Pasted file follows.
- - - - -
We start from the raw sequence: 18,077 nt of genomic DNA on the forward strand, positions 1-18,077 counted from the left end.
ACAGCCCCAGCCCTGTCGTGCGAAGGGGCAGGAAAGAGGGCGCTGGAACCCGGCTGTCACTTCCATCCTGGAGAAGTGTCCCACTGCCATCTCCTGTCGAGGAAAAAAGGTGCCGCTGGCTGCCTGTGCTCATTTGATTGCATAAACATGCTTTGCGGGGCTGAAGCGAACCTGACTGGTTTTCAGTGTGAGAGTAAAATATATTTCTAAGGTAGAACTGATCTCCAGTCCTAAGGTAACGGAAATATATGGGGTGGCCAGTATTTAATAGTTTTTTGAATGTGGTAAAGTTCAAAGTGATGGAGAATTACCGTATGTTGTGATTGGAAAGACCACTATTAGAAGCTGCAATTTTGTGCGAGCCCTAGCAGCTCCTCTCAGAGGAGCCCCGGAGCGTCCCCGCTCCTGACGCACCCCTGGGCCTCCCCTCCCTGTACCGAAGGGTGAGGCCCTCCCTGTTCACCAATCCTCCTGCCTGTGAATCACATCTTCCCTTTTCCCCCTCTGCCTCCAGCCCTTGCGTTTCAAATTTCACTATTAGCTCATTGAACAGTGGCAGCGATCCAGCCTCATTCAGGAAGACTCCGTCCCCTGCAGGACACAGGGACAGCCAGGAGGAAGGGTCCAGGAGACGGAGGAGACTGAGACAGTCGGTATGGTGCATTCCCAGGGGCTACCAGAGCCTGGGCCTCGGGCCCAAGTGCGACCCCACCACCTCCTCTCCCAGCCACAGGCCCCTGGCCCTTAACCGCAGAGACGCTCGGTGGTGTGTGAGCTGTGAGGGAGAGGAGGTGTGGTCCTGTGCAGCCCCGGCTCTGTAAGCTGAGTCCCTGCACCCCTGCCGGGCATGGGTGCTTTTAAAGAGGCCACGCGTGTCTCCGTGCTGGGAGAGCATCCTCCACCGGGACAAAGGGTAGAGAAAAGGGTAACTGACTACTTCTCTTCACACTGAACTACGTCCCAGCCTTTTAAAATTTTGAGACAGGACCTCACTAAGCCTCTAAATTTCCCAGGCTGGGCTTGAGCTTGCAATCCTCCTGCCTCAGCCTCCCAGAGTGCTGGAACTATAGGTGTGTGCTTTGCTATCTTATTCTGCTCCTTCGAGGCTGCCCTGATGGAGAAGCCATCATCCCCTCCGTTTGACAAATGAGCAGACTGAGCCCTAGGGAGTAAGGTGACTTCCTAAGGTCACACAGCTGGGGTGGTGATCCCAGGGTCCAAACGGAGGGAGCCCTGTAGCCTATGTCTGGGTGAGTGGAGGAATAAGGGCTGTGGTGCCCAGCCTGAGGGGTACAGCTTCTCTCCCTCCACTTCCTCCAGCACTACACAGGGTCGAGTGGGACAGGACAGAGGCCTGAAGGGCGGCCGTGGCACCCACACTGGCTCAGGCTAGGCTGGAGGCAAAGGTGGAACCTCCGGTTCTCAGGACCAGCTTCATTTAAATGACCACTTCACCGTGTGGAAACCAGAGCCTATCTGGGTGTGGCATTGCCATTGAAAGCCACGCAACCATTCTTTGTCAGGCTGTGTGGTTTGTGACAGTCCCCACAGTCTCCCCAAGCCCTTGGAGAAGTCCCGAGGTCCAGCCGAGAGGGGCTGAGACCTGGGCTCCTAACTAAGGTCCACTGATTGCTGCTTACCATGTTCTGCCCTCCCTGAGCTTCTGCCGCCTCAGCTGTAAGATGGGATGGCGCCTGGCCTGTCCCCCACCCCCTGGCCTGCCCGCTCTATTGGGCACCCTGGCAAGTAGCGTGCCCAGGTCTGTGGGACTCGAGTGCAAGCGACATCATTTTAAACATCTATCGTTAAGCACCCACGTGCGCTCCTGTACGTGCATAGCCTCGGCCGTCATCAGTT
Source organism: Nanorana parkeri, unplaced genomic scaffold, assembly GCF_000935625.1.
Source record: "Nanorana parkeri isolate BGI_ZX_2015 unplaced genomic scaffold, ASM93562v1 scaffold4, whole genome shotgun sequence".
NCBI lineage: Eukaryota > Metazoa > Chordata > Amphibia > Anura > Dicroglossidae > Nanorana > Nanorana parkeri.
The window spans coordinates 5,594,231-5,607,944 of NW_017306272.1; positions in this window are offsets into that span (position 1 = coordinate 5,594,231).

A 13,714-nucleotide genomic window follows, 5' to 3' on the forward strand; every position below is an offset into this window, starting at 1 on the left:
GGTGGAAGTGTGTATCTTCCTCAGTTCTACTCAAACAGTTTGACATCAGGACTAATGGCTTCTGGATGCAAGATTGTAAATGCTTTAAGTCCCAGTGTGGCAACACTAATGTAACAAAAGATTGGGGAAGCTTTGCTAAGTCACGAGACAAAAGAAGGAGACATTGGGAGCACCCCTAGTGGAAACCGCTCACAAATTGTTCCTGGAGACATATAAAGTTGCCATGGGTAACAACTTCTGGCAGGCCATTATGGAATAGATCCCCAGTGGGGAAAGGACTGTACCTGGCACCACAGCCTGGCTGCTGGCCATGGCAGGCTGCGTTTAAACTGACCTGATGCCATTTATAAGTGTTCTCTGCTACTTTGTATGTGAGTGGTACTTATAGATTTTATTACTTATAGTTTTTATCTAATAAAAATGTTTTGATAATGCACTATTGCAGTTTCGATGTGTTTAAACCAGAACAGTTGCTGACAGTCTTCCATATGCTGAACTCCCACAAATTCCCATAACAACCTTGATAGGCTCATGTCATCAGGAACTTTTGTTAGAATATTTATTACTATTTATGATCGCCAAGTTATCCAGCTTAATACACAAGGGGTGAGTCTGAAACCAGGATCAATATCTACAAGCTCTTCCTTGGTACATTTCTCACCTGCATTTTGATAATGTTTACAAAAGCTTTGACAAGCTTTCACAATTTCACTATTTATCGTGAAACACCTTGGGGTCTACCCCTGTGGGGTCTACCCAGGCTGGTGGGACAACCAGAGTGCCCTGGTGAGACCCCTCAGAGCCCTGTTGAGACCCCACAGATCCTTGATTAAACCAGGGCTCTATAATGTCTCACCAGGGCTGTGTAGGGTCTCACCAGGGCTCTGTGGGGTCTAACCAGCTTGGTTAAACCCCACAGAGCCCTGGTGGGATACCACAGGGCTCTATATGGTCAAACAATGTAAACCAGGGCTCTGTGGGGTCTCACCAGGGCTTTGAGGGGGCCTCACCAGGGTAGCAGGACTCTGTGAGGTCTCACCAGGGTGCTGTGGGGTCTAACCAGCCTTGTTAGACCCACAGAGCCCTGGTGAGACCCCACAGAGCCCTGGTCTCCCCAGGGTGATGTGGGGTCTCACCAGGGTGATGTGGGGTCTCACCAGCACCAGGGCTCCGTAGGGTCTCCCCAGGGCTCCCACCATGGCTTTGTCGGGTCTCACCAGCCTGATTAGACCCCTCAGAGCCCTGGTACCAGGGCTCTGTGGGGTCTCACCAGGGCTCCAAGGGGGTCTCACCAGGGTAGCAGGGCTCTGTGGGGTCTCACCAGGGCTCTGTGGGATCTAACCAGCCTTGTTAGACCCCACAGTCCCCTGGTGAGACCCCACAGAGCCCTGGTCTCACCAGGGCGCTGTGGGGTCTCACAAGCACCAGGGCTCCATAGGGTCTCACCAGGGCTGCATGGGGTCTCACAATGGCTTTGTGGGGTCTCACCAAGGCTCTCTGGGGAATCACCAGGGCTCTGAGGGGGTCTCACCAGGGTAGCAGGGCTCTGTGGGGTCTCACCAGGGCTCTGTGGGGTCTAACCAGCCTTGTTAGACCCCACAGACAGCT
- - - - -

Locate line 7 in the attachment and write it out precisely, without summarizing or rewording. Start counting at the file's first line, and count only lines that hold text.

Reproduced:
A 13,714-nucleotide genomic window follows, 5' to 3' on the forward strand; every position below is an offset into this window, starting at 1 on the left: